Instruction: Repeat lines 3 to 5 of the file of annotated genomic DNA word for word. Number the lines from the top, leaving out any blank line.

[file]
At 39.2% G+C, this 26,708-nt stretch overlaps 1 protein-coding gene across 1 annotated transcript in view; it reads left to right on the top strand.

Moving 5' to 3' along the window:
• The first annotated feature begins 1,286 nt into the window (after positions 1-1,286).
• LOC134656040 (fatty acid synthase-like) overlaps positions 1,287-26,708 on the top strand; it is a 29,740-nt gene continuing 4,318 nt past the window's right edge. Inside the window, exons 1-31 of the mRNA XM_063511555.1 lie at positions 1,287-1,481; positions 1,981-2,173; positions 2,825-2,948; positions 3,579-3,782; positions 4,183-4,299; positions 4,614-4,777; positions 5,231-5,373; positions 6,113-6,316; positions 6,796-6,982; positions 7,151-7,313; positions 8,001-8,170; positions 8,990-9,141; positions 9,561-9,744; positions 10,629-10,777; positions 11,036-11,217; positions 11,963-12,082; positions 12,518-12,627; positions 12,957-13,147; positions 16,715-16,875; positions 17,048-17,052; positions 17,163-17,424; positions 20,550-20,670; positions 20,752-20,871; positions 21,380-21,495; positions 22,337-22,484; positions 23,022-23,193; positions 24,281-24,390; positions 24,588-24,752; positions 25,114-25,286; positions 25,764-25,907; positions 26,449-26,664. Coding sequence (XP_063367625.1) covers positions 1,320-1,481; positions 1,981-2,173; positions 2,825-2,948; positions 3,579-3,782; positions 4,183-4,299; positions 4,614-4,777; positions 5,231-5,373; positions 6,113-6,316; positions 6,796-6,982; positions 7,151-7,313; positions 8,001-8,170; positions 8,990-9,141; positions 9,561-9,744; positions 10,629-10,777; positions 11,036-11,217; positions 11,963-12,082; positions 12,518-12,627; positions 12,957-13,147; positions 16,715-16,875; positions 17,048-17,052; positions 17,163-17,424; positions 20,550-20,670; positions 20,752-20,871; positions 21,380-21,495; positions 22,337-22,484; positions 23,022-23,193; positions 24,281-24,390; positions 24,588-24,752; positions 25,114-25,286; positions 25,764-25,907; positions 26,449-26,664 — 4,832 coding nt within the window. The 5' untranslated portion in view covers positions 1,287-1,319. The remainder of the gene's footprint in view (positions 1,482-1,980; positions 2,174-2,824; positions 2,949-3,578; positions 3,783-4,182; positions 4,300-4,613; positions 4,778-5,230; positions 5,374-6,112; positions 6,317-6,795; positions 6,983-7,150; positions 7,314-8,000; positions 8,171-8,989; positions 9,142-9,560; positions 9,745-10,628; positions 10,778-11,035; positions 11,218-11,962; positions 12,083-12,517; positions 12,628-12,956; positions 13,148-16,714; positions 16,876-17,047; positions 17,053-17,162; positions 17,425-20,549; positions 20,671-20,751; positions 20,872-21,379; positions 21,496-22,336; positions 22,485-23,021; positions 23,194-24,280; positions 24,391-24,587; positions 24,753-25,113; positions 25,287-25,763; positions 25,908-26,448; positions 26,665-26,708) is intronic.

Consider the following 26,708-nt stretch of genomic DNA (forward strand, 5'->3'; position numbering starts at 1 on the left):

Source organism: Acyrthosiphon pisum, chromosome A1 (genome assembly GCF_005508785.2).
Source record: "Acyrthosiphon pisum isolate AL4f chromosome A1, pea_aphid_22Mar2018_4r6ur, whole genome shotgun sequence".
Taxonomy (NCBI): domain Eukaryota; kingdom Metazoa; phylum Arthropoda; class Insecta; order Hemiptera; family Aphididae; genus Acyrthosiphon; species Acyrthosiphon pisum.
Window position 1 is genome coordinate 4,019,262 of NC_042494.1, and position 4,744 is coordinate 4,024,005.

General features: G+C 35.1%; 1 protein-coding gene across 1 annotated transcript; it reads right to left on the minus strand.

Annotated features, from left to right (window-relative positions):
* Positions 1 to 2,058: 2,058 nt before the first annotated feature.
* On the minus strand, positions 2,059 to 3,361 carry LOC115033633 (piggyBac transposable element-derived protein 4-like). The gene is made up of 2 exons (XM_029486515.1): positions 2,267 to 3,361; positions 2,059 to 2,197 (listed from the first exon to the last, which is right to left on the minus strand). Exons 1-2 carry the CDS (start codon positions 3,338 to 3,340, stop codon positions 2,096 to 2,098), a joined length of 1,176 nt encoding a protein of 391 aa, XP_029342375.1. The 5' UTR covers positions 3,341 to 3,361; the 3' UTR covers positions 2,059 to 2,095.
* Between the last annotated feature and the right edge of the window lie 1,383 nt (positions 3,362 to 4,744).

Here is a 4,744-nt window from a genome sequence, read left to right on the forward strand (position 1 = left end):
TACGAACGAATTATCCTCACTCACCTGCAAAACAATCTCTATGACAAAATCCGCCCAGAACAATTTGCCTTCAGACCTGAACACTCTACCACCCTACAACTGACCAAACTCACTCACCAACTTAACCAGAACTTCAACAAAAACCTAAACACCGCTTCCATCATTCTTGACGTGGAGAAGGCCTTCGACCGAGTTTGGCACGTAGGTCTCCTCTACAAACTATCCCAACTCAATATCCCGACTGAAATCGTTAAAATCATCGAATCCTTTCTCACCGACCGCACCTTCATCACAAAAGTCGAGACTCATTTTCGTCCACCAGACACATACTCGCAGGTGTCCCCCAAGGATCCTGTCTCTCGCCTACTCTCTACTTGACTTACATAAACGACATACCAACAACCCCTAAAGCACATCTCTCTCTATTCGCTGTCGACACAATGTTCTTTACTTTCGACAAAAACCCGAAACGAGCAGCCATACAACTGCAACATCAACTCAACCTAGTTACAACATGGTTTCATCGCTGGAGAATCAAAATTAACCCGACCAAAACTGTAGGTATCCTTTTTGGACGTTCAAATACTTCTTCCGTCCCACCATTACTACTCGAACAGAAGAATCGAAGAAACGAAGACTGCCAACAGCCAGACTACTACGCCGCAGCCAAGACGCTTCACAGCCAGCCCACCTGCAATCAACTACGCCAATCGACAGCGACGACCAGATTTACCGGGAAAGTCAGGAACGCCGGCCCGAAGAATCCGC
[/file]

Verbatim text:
• The first annotated feature begins 1,286 nt into the window (after positions 1-1,286).
• LOC134656040 (fatty acid synthase-like) overlaps positions 1,287-26,708 on the top strand; it is a 29,740-nt gene continuing 4,318 nt past the window's right edge. Inside the window, exons 1-31 of the mRNA XM_063511555.1 lie at positions 1,287-1,481; positions 1,981-2,173; positions 2,825-2,948; positions 3,579-3,782; positions 4,183-4,299; positions 4,614-4,777; positions 5,231-5,373; positions 6,113-6,316; positions 6,796-6,982; positions 7,151-7,313; positions 8,001-8,170; positions 8,990-9,141; positions 9,561-9,744; positions 10,629-10,777; positions 11,036-11,217; positions 11,963-12,082; positions 12,518-12,627; positions 12,957-13,147; positions 16,715-16,875; positions 17,048-17,052; positions 17,163-17,424; positions 20,550-20,670; positions 20,752-20,871; positions 21,380-21,495; positions 22,337-22,484; positions 23,022-23,193; positions 24,281-24,390; positions 24,588-24,752; positions 25,114-25,286; positions 25,764-25,907; positions 26,449-26,664. Coding sequence (XP_063367625.1) covers positions 1,320-1,481; positions 1,981-2,173; positions 2,825-2,948; positions 3,579-3,782; positions 4,183-4,299; positions 4,614-4,777; positions 5,231-5,373; positions 6,113-6,316; positions 6,796-6,982; positions 7,151-7,313; positions 8,001-8,170; positions 8,990-9,141; positions 9,561-9,744; positions 10,629-10,777; positions 11,036-11,217; positions 11,963-12,082; positions 12,518-12,627; positions 12,957-13,147; positions 16,715-16,875; positions 17,048-17,052; positions 17,163-17,424; positions 20,550-20,670; positions 20,752-20,871; positions 21,380-21,495; positions 22,337-22,484; positions 23,022-23,193; positions 24,281-24,390; positions 24,588-24,752; positions 25,114-25,286; positions 25,764-25,907; positions 26,449-26,664 — 4,832 coding nt within the window. The 5' untranslated portion in view covers positions 1,287-1,319. The remainder of the gene's footprint in view (positions 1,482-1,980; positions 2,174-2,824; positions 2,949-3,578; positions 3,783-4,182; positions 4,300-4,613; positions 4,778-5,230; positions 5,374-6,112; positions 6,317-6,795; positions 6,983-7,150; positions 7,314-8,000; positions 8,171-8,989; positions 9,142-9,560; positions 9,745-10,628; positions 10,778-11,035; positions 11,218-11,962; positions 12,083-12,517; positions 12,628-12,956; positions 13,148-16,714; positions 16,876-17,047; positions 17,053-17,162; positions 17,425-20,549; positions 20,671-20,751; positions 20,872-21,379; positions 21,496-22,336; positions 22,485-23,021; positions 23,194-24,280; positions 24,391-24,587; positions 24,753-25,113; positions 25,287-25,763; positions 25,908-26,448; positions 26,665-26,708) is intronic.

Consider the following 26,708-nt stretch of genomic DNA (forward strand, 5'->3'; position numbering starts at 1 on the left):